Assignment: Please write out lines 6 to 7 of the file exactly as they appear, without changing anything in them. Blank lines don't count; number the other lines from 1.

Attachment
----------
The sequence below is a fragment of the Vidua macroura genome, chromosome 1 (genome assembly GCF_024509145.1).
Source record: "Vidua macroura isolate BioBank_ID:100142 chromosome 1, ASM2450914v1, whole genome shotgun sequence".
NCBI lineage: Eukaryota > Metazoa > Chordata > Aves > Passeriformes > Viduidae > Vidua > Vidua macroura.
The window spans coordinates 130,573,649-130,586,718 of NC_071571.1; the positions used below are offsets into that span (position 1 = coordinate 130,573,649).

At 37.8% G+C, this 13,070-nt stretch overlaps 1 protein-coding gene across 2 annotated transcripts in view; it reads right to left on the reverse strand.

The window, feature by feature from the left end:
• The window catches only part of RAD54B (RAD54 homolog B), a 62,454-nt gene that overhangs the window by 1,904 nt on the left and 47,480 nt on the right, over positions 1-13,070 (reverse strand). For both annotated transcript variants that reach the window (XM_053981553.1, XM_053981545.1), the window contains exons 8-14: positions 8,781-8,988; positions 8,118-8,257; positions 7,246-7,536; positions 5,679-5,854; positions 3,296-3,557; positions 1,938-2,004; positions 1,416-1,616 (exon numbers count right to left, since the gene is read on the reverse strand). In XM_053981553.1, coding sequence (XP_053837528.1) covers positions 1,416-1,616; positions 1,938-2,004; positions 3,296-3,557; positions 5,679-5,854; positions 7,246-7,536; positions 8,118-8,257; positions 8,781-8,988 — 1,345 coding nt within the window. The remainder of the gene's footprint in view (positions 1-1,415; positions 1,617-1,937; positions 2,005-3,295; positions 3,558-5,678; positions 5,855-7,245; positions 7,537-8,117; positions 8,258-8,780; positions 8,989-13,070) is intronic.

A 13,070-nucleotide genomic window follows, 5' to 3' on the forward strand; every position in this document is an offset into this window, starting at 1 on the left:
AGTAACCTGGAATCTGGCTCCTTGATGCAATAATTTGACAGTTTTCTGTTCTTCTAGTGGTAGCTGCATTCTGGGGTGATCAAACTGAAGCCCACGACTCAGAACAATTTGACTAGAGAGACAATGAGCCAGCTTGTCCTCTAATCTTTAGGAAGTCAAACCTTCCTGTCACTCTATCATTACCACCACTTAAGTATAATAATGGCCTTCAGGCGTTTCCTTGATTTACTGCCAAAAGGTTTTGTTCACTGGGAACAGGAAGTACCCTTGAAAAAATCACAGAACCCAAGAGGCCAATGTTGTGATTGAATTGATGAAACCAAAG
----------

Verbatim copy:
The window, feature by feature from the left end:
• The window catches only part of RAD54B (RAD54 homolog B), a 62,454-nt gene that overhangs the window by 1,904 nt on the left and 47,480 nt on the right, over positions 1-13,070 (reverse strand). For both annotated transcript variants that reach the window (XM_053981553.1, XM_053981545.1), the window contains exons 8-14: positions 8,781-8,988; positions 8,118-8,257; positions 7,246-7,536; positions 5,679-5,854; positions 3,296-3,557; positions 1,938-2,004; positions 1,416-1,616 (exon numbers count right to left, since the gene is read on the reverse strand). In XM_053981553.1, coding sequence (XP_053837528.1) covers positions 1,416-1,616; positions 1,938-2,004; positions 3,296-3,557; positions 5,679-5,854; positions 7,246-7,536; positions 8,118-8,257; positions 8,781-8,988 — 1,345 coding nt within the window. The remainder of the gene's footprint in view (positions 1-1,415; positions 1,617-1,937; positions 2,005-3,295; positions 3,558-5,678; positions 5,855-7,245; positions 7,537-8,117; positions 8,258-8,780; positions 8,989-13,070) is intronic.